Santander turns to Latin America as European businesses slip
Santander’s profit fell 84% in Argentina, after inflation-adjustment expenses, but that was almost an anomaly in the Americas, with the bank confirming it will boost investment in Latin American businesses to offset a weak economy in Europe.
Banco Santander SA relied on its increasing commitment to fast-growing Latin American markets to make up for sluggish European units that weighed on first-quarter profit.
Net income fell 10 percent, hit by a charge of 108 million euros (US$121 million) for restructuring in the United Kingdom and Poland as well as an inflation-adjustment expense in Argentina. That slightly beat analyst estimates. The Americas, including the United States, contributed 52 percent of underlying profit, the most since 2013.
The shift toward the Americas is likely to continue, with Santander announcing earlier this month that it will boost investment in Latin American businesses to offset a weak economy in Europe. Among its targets is Mexico, where it plans to buy back the remainder of its unit in the country.
The bank also said it will increase investment in its Latin America business to 30 percent of risk weighted assets from 27 percent, reflecting the diverging fortunes of its global divisions.
“We’re going to see that tendency increasing for a while,” said Nicolás López, an analyst at M&G Valores in Madrid.
Growing in Latin America doesn’t come without risks. Brazil’s real is the second-worst performer in a basket of major currencies tracked by Bloomberg, falling 4.2 percent against the euro over the last 12 months. In Argentina, Santander’s profit fell 84 percent, excluding the sale of a stake in payments company Prisma Medios de Pago.
The bank is seeing strong interest in a planned capital increase to pay for the Mexico acquisition, but Santander doesn’t currently have plans to buy out the rest of its stake in its Brazilian unit or elsewhere in Latin America, CFO José Antonio García Cantera said in a Bloomberg TV interview.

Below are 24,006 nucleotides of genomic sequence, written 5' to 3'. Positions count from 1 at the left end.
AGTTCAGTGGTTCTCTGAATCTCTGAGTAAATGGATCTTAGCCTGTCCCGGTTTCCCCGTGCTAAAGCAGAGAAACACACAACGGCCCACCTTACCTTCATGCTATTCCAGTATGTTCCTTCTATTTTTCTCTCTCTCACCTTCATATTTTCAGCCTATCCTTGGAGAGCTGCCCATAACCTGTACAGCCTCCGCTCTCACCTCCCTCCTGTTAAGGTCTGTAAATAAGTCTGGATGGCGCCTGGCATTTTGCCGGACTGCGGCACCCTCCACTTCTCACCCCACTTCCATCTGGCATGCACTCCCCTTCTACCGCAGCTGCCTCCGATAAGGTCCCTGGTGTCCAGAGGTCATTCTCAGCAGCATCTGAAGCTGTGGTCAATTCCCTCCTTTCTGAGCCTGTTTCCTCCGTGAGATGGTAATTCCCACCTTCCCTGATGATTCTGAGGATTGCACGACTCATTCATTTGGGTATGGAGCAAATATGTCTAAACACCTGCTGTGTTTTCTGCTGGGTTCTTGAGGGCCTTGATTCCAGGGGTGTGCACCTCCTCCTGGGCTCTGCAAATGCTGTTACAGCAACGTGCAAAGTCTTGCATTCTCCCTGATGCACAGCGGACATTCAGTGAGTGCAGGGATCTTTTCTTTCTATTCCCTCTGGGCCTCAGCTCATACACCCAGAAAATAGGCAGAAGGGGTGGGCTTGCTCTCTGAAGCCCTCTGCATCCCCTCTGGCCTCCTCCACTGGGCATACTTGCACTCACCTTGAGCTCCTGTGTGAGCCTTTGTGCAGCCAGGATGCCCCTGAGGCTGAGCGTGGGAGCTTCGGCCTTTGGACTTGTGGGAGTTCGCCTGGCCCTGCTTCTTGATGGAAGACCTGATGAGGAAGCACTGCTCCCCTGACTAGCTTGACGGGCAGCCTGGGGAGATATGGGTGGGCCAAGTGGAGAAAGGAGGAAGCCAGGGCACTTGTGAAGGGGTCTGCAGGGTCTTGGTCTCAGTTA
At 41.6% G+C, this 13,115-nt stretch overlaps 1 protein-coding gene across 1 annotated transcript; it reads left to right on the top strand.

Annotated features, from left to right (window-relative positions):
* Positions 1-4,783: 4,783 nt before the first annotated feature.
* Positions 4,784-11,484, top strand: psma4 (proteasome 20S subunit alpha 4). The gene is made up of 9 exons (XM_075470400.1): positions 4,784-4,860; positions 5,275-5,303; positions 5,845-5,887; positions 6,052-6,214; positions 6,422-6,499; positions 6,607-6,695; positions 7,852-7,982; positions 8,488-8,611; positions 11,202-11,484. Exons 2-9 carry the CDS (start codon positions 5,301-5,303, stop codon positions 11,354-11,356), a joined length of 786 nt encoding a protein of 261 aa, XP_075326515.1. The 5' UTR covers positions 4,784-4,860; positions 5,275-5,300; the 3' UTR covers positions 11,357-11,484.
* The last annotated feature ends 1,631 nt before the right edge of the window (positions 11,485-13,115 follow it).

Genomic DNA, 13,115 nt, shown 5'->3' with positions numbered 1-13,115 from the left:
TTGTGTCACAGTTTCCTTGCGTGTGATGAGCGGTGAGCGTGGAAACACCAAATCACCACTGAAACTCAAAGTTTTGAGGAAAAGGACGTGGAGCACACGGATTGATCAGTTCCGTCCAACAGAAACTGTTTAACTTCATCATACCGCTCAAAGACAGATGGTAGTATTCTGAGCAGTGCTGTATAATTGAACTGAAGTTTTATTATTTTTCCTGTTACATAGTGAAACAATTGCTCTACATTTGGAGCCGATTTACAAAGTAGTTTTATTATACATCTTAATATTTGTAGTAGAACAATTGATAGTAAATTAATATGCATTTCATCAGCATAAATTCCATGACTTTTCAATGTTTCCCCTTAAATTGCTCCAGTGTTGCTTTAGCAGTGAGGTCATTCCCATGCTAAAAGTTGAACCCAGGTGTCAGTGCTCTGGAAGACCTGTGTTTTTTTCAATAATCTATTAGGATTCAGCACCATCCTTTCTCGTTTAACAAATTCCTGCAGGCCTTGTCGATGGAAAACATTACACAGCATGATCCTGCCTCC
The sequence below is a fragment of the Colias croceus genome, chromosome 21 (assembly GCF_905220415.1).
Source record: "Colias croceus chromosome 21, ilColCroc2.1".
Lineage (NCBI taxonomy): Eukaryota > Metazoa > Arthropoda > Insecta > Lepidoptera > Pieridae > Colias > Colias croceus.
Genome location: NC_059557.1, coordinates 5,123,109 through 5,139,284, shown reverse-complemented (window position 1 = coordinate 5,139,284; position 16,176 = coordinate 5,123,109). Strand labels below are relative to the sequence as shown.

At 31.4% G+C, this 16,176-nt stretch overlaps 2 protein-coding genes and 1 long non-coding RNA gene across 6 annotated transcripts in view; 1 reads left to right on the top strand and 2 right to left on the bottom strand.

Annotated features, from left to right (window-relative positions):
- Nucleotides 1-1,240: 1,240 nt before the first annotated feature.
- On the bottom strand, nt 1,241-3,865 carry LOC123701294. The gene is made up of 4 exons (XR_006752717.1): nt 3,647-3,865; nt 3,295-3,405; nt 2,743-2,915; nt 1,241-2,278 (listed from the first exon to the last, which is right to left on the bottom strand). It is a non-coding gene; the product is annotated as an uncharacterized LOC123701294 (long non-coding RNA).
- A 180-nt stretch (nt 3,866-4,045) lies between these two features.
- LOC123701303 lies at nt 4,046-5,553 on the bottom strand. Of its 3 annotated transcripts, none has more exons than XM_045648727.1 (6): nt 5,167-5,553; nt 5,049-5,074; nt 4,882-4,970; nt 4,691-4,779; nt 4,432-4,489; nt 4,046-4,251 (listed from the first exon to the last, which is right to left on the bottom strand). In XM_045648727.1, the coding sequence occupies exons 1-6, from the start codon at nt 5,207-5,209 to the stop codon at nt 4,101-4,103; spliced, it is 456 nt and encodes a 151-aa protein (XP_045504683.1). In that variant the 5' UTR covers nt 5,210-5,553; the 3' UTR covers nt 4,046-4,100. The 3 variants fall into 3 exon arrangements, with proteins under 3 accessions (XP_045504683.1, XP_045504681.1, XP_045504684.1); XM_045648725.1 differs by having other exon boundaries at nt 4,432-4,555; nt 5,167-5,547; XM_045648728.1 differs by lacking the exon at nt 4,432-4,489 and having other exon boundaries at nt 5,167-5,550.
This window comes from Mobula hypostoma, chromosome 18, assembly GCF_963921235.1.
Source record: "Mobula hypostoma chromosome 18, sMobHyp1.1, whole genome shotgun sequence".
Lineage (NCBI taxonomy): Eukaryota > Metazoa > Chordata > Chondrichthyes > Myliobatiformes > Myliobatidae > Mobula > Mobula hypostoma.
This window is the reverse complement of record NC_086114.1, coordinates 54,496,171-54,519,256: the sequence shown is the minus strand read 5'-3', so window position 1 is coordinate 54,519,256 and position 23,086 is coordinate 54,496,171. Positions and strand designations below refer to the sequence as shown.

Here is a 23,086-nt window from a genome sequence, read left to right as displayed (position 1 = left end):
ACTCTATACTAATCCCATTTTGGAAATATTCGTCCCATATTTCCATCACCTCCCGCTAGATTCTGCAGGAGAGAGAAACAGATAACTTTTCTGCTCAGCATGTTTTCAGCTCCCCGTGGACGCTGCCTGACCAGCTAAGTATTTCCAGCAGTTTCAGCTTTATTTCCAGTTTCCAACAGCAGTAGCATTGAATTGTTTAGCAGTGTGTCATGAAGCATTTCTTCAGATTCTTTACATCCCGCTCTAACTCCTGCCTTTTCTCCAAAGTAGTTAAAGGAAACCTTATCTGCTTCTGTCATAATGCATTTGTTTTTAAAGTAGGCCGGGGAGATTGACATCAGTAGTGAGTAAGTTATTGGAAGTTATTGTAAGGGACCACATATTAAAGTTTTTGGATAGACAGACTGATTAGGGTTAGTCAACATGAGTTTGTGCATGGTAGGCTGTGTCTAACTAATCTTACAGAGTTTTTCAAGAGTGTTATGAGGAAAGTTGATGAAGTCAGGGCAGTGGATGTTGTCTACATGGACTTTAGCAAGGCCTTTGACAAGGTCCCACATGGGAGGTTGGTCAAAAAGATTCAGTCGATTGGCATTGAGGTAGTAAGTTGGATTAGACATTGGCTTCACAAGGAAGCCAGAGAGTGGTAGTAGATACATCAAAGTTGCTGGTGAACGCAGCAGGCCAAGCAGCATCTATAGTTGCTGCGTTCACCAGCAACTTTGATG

With relief from negative interest rates postponed yet again, the focus in Europe is on finding ways to reduce spending. Earlier this month, Santander pledged to cut 1.2 billion euros (US$1.4 billion) of annual costs, the bulk of which are concentrated in its European business.
Santander fell 1.4 percent to 4.46 euros in Madrid trading as of midday. The shares have gained price has risen 12 percent this year.
García Cantera also said Santander has no interest in bidding for Commerzbank AG after its merger talks with Deutsche Bank AG failed. “Europe needs further progress on banking union. So that’s something we’re not contemplating at all a the moment.”
At Spanish competitor Banco Bilbao Vizcaya Argentaria SA (BBVA), the fortunes abroad were mixed, with solid growth in Mexico compensating for disappointing growth in Turkey, Spain and the United States. The bank’s net income fell 13 percent to 1.16 billion euros, missing the analyst consensus of 1.17 billion euros.
BBVA’s profit in Turkey fell 29 percent, hit by a 202-million-euro impairment on financial assets amid an economically volatile environment. The bank also suffered in the US where a push into consumer lending meant the bank had to make a provision of 162 million euros. Lower net-interest and trading income and higher provisions pulled profits in Spain down by 15 percent.
CaixaBank SA’s first quarter profit fell 24 percent to 533 million euros. The bank attributed the decline to the loss of earnings from the sale of its stake in Repsol SA, as well as the reclassifying of its investments in BFA and the repricing of Viacer last year.
Here are some highlights from Santander’s first-quarter report:
Net income fell 10 percent year-on-year to 1.84 billion euros, beating the analyst consensus of 1.83 billion euros.
The US was among the most profitable units. Earnings of 182 million euros, an increase of 46 percent, allowed the subsidiary to leapfrog Chile and Portugal to become the group’s sixth-biggest contributor.
Mexico also stood out. Profit rose 18 percent, boosted by net interest and fee income.
The UK continues to be a drag on group earnings. Uncertainty around Brexit and restructuring costs meant profit fell 36 percent to 205 million euros.
The bank’s fully-loaded CET1 ratio was 11.25 percent, slightly better than the 11.2 percent Chairman Ana Botin had announced at the bank’s AGM on April 12.
Net interest income of 8.68 billion in the first quarter missed the consensus of 8.75 billion euros.
Pre-tax profit rose 3 percent excluding currency effects to 3.68 billion euros.